The treatment of elevated cholesterol, particularly with β-hydroxy β-methylglutaryl-CoA (HMG-CoA) reductase inhibitors, commonly known as statins, is measured by the Centers for Medicare & Medicaid Services in various different ways. Statin Use in Persons With Diabetes (SUPD), a new Medicare Part D star measure in 2019, was listed as measure D14 in 2020; it calculates the percentage of patients between 40 and 75 years old who received at least two diabetes medication fills and also received a statin medication during the measurement period. Only patients who are enrolled in hospice or have an end-stage renal disease diagnosis are excluded (Caring for the Ages 2018;19:8). So what about patients who are over 75 years old?
The first statin, lovastatin, was approved in the United States by the Food and Drug Administration in 1987. Currently there are seven statins on the market in the United States that are available as a single-source product or in fixed-dose combinations with other drugs: atorvastatin, fluvastatin, lovastatin, pitavastatin, pravastatin, rosuvastatin, and simvastatin.
There are almost 20,000 studies found on PubMed from the last two decades confirming the efficacy of statins in treating hypercholesterolemia, preventing atherosclerotic cardiovascular disease (ASCVD), and reducing mortality. But there are also risks associated with their use.
The FDA has published several safety alerts about statins in the last decade (search on the recalls, market withdrawals, and safety alerts at the FDA site: https://bit.ly/35PTrYQ
), including reports of adverse events such as:
Most adverse effects subside when statin therapy is discontinued, and the FDA has determined that the cardiovascular benefits of statin therapy outweigh these risks and prescribers should monitor patients. When reviewing the product labeling for the seven statins, severe
adverse reactions that are noted include:
Acute renal failure
Lower doses of statins are recommended for patients with decreased renal function and patients with a mild to moderate decrease in hepatic function. Prescribers should always check individual drug prescribing information (available online) for the dosing parameters. People older than 65 and women have a higher risk of developing adverse events from statins, so in these populations it would be prudent to start therapy with a low dose and increase slowly when titrating to therapeutic doses.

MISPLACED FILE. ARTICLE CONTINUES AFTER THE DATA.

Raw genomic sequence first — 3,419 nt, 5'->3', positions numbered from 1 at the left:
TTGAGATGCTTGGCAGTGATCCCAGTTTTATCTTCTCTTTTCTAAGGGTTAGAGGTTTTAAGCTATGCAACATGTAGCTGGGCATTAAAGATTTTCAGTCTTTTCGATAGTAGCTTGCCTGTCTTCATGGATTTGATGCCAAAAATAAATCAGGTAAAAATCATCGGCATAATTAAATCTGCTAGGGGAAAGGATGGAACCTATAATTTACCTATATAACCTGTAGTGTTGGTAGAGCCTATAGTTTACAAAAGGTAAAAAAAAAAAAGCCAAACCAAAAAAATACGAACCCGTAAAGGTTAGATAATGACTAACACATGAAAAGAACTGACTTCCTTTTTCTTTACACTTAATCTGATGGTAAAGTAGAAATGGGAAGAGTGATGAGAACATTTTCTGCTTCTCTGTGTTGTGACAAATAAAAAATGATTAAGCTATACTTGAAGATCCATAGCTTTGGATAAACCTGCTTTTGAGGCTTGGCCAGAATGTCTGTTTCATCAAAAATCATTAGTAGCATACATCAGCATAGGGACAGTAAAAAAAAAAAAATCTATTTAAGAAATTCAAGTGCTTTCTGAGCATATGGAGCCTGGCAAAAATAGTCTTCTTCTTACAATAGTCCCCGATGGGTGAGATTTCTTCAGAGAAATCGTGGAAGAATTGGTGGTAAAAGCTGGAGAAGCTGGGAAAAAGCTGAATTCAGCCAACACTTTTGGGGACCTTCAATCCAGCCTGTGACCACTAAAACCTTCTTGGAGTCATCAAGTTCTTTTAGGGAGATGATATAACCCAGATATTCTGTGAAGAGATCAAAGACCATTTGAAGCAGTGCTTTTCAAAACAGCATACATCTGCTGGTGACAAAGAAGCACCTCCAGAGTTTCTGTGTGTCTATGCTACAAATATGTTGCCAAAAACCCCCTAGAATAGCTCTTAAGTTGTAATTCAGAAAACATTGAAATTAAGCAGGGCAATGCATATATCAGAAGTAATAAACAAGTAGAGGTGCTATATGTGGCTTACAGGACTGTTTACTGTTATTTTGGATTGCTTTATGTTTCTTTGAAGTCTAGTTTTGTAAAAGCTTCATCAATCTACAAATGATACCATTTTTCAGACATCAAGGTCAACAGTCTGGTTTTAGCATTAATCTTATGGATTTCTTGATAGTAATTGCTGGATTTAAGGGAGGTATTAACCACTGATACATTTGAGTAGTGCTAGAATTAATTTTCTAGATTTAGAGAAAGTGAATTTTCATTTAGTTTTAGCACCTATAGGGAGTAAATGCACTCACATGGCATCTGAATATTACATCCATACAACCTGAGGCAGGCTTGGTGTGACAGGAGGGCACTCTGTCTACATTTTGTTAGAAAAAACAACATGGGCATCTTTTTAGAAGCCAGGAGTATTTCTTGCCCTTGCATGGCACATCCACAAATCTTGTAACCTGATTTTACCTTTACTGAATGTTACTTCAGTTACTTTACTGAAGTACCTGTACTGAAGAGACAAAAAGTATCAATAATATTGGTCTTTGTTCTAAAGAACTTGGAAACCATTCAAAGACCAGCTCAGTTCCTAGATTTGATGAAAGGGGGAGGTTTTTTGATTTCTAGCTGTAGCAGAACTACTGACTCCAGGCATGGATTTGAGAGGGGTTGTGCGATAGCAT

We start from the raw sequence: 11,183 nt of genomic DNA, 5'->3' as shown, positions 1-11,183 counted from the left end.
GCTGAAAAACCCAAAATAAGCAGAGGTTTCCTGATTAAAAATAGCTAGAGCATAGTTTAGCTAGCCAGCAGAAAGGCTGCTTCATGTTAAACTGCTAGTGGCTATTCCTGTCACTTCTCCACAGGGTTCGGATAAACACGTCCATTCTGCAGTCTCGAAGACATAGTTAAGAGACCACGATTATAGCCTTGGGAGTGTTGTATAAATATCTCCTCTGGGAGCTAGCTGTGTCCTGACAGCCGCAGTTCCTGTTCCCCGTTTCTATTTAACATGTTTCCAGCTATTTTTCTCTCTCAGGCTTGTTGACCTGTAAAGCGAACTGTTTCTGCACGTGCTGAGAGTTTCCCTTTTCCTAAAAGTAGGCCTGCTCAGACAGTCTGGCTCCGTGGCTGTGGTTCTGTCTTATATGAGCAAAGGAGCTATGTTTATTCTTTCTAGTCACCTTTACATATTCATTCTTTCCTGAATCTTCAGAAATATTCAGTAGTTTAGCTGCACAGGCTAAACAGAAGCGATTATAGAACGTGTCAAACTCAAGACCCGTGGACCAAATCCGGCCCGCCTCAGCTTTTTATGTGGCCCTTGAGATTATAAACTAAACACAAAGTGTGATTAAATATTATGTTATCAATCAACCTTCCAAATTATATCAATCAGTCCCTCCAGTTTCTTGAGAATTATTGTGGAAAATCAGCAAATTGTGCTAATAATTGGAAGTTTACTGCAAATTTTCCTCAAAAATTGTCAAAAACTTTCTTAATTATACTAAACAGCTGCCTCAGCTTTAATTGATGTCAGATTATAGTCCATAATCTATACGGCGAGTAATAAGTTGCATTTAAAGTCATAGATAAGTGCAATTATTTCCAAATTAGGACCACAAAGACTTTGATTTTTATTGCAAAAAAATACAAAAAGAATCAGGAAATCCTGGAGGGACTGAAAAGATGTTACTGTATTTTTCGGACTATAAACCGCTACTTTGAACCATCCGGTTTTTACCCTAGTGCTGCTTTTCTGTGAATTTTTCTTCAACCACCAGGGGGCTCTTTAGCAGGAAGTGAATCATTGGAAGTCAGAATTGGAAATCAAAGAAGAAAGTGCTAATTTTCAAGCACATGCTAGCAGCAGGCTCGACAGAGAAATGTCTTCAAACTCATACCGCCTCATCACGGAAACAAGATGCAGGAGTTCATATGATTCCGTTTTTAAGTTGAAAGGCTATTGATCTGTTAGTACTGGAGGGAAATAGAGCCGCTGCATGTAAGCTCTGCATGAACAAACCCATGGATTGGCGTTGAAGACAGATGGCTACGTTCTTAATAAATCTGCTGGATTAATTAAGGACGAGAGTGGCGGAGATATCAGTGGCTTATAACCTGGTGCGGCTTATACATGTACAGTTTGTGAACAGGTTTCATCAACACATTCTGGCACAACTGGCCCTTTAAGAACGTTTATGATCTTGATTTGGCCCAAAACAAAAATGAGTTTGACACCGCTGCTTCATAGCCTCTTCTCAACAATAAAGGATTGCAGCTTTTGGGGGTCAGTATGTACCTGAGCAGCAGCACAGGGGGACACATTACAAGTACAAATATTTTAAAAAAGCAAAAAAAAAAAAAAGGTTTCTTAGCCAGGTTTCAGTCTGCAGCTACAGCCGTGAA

An internet literature search for statin deprescribing can produce guidance and tapering recommendations that are safe and do not increase mortality. One randomized clinical trial of statin deprescribing included palliative care patients with a limited life expectancy, recent deterioration in functional status, and statin use for primary or secondary coronary artery disease prevention, with no active cardiovascular disease (JAMA Intern Med 2015;175:691–700). The primary outcome was proportion of deaths at 60 days. Several secondary benefits that were observed while deprescribing statins included improvements in quality of life, less nonstatin medication use, and decreased medication costs. This study concluded that statin discontinuation was safe and did not increase mortality.
The Choosing Wisely campaign is an initiative of the American Board of Internal Medicine. The goal of this initiative is to promote conversations between clinicians and patients by helping patients choose care that is:
It calls upon leading medical specialty societies and other organizations to identify tests or procedures commonly used in their field whose necessity should be questioned and discussed with patients (ABIM Foundation, Choosing Wisely, Feb. 1, 2018; https://bit.ly/2HS20Ku